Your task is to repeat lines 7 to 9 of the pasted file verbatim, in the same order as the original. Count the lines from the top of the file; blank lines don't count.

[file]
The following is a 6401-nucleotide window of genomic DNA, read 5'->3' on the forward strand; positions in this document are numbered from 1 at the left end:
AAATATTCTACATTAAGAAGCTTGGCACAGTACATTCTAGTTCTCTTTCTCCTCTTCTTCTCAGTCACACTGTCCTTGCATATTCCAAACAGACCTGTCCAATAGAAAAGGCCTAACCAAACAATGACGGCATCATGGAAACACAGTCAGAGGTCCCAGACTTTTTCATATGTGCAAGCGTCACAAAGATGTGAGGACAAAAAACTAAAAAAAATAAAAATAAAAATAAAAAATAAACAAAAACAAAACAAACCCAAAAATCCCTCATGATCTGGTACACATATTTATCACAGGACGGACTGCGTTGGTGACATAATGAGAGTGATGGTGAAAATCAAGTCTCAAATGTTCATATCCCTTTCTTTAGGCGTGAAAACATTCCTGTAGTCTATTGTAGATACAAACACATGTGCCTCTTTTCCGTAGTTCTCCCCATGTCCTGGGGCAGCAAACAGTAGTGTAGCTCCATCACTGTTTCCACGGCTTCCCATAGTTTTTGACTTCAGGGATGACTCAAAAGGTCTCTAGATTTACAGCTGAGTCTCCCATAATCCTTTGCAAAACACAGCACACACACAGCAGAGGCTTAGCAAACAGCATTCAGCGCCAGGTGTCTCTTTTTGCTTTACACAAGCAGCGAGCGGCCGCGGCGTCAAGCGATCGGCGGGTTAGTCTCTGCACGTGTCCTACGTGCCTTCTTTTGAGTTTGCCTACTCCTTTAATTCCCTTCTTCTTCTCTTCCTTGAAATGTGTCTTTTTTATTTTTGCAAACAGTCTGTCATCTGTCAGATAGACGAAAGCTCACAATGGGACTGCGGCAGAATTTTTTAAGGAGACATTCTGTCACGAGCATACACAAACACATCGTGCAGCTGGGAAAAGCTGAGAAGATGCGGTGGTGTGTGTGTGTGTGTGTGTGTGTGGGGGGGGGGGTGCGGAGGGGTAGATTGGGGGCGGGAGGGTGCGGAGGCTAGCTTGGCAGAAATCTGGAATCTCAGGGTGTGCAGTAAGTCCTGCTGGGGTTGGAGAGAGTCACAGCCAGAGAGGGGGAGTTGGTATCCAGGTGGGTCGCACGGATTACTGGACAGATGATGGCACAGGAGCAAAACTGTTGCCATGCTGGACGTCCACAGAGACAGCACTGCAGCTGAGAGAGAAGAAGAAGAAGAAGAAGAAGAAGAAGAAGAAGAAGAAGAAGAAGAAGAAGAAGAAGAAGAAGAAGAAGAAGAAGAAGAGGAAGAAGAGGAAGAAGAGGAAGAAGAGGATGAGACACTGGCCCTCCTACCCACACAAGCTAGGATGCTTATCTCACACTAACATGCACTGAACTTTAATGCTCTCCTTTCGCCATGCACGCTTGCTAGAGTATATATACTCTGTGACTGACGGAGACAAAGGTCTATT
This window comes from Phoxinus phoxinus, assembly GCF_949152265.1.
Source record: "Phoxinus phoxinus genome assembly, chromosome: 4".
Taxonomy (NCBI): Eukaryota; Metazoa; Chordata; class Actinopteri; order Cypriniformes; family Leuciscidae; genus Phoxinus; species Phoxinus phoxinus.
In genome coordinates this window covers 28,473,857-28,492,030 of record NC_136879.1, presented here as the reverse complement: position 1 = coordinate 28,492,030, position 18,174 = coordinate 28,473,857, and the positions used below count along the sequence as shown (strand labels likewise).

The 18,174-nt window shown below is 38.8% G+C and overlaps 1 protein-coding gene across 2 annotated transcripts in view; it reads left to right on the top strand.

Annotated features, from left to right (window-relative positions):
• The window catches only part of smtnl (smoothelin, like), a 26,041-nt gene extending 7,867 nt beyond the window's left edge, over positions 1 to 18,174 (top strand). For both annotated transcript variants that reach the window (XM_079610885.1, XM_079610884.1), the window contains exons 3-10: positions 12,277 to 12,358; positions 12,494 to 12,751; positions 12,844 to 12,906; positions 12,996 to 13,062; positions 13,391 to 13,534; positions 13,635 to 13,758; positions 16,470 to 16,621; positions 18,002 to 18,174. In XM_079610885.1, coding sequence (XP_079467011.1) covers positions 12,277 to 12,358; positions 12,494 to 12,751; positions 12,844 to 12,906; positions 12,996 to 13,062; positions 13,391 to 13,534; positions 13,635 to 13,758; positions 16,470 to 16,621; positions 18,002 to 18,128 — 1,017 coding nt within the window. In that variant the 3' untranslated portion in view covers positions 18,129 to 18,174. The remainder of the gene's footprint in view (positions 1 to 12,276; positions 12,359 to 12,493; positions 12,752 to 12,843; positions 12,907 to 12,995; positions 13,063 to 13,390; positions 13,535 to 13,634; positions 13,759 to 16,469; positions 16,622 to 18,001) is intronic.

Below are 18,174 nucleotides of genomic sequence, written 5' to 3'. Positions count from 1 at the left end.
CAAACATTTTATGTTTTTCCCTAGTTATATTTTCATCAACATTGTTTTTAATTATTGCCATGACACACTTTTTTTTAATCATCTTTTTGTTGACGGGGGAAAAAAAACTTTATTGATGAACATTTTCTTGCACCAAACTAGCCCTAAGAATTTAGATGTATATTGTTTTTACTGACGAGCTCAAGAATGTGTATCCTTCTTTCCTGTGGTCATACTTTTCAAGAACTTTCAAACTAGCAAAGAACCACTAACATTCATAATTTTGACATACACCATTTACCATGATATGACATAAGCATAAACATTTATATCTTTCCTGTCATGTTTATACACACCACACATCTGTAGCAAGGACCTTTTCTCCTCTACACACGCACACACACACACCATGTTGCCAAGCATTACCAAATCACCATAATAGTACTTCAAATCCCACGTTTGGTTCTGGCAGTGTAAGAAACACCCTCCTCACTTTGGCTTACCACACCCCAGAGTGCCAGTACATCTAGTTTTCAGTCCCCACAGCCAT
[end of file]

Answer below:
The 18,174-nt window shown below is 38.8% G+C and overlaps 1 protein-coding gene across 2 annotated transcripts in view; it reads left to right on the top strand.

Annotated features, from left to right (window-relative positions):
• The window catches only part of smtnl (smoothelin, like), a 26,041-nt gene extending 7,867 nt beyond the window's left edge, over positions 1 to 18,174 (top strand). For both annotated transcript variants that reach the window (XM_079610885.1, XM_079610884.1), the window contains exons 3-10: positions 12,277 to 12,358; positions 12,494 to 12,751; positions 12,844 to 12,906; positions 12,996 to 13,062; positions 13,391 to 13,534; positions 13,635 to 13,758; positions 16,470 to 16,621; positions 18,002 to 18,174. In XM_079610885.1, coding sequence (XP_079467011.1) covers positions 12,277 to 12,358; positions 12,494 to 12,751; positions 12,844 to 12,906; positions 12,996 to 13,062; positions 13,391 to 13,534; positions 13,635 to 13,758; positions 16,470 to 16,621; positions 18,002 to 18,128 — 1,017 coding nt within the window. In that variant the 3' untranslated portion in view covers positions 18,129 to 18,174. The remainder of the gene's footprint in view (positions 1 to 12,276; positions 12,359 to 12,493; positions 12,752 to 12,843; positions 12,907 to 12,995; positions 13,063 to 13,390; positions 13,535 to 13,634; positions 13,759 to 16,469; positions 16,622 to 18,001) is intronic.